1. Hi Mr. Climenhaga,
      I got the message. Susan on the Soapbox tells me (nicely) that my big posts are too long for blog. It’s hard to stop writing big comments since I have endless space to write on my own blog but I will obey your command to write tiny comments. Julie
      See this comment? It’s microscopic.

    2. Hear hear. If by the third paragraph in there is no evidence of a rational argument being presented in a coherent fashion, I just assume it’s another crazy person talking to the voices in their head.

      1. I’ve always found it curious that the confused commenter is seen as mentally ill by readers such as yourself.

        Why would you do such a comparison?
        The mentally ill citizen suffers from enough stigmatization. Surely you aren’t adding to that worm burden by this sort of comparison?

        And why would you assume that the mentally ill are “talking to the voices in their head”? Some mentally ill folks appear to be “normal”– just like you and carry their depression or anxiety problems without any sort of obvious evidence.Rather than characterizing someone as mentally ill by not just say that the person is verbose? It’s also kinder. By such restraint, you do not further assault the mentally ill with more labels and suffering. I hope by the end of this third paragraph you get my gist.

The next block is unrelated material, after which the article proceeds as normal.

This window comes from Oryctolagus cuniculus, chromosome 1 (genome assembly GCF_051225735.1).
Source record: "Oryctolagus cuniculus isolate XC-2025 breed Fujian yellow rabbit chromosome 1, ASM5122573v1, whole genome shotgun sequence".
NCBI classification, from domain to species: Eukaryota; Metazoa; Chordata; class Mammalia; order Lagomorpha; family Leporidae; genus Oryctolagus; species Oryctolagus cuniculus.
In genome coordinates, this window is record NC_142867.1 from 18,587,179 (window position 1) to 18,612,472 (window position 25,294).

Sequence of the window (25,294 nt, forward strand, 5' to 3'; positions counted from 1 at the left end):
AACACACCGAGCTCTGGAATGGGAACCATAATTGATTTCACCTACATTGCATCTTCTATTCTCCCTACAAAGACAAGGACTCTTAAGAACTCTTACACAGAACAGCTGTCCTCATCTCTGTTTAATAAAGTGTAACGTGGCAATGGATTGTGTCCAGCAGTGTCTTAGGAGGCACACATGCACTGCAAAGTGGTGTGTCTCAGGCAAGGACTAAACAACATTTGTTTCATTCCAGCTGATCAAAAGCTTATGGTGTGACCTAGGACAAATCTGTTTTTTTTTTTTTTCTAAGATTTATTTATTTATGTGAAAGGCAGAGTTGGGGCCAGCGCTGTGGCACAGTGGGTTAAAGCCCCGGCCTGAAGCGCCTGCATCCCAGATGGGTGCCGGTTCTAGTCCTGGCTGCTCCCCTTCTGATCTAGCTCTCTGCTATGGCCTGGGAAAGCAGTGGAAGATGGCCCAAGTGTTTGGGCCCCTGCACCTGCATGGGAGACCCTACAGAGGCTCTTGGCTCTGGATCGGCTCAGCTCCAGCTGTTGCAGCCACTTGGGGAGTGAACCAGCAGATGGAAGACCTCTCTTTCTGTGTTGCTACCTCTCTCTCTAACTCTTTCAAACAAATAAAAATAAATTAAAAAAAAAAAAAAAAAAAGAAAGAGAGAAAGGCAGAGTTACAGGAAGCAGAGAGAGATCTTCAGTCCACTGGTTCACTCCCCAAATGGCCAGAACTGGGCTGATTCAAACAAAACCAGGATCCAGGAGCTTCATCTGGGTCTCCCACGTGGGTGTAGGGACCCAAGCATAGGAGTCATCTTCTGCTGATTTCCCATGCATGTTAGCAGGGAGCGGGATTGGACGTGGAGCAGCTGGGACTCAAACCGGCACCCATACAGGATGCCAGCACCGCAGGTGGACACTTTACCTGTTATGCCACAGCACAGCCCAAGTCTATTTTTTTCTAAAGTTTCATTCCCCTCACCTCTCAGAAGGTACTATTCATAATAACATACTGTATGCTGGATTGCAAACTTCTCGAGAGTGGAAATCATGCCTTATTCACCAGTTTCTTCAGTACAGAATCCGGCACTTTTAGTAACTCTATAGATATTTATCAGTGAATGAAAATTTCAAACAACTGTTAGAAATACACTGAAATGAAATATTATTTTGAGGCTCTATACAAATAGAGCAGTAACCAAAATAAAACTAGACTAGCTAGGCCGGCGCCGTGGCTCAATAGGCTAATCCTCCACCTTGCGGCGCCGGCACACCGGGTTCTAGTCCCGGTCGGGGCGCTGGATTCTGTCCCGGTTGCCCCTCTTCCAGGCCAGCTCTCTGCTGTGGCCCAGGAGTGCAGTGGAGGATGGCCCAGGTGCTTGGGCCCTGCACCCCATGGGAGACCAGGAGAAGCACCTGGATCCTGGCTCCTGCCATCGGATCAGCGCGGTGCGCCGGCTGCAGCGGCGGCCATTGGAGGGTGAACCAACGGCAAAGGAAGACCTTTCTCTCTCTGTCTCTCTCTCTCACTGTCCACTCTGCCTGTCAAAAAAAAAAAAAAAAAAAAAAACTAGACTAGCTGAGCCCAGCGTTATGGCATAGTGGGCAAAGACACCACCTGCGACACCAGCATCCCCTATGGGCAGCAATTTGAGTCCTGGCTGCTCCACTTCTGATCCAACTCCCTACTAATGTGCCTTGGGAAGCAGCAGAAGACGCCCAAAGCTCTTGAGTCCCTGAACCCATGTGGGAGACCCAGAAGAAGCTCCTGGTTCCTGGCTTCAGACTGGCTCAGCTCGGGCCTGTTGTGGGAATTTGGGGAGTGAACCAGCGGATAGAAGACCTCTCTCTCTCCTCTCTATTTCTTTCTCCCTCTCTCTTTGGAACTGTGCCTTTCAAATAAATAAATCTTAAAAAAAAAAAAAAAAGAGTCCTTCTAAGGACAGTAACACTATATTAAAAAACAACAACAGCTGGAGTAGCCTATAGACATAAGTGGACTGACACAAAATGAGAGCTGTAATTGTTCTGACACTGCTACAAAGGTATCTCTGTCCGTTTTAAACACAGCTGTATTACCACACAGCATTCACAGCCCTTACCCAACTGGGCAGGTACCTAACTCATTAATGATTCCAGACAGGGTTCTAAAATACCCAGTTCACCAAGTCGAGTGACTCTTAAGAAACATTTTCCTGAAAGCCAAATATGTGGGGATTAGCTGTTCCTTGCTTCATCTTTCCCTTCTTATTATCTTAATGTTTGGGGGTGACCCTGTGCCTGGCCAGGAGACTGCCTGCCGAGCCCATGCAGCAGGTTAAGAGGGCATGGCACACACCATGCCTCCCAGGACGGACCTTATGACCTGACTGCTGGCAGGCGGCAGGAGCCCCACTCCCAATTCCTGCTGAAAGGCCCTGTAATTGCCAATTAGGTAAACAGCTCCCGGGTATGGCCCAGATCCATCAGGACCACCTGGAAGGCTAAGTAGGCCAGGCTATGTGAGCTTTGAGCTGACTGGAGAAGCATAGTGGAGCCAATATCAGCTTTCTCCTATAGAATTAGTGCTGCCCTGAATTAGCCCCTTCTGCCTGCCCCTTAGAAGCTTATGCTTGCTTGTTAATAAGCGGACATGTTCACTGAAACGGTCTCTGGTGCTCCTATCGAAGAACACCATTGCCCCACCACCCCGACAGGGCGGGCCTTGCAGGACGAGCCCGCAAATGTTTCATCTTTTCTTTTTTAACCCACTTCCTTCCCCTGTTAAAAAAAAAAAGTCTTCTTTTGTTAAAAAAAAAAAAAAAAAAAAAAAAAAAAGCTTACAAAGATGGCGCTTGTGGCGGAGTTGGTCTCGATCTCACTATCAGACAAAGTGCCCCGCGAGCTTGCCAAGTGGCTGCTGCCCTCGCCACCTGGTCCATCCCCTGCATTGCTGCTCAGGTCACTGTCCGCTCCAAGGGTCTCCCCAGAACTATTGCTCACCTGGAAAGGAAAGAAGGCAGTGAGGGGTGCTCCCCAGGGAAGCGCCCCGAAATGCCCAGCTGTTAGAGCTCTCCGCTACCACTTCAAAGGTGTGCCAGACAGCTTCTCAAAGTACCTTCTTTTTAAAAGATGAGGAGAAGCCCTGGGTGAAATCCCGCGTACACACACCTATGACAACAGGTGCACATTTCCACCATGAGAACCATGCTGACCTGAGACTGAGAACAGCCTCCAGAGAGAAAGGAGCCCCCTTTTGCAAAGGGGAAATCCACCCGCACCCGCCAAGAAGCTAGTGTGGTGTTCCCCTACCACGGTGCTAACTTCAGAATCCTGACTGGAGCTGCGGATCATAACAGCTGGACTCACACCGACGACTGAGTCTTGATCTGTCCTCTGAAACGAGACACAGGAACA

4. Thank you Dave, for your management of the blog. I totally concur with you deleting these mammoth responses that are often grossly repetitive and mostly boring to the average reader.

    1. Sorry EMA for boring you (if you were referring to my extensive tracts). I’ll keep it snappy from now on. No more “mammoth responses” seniors abused in care that are “mostly boring to the average reader”.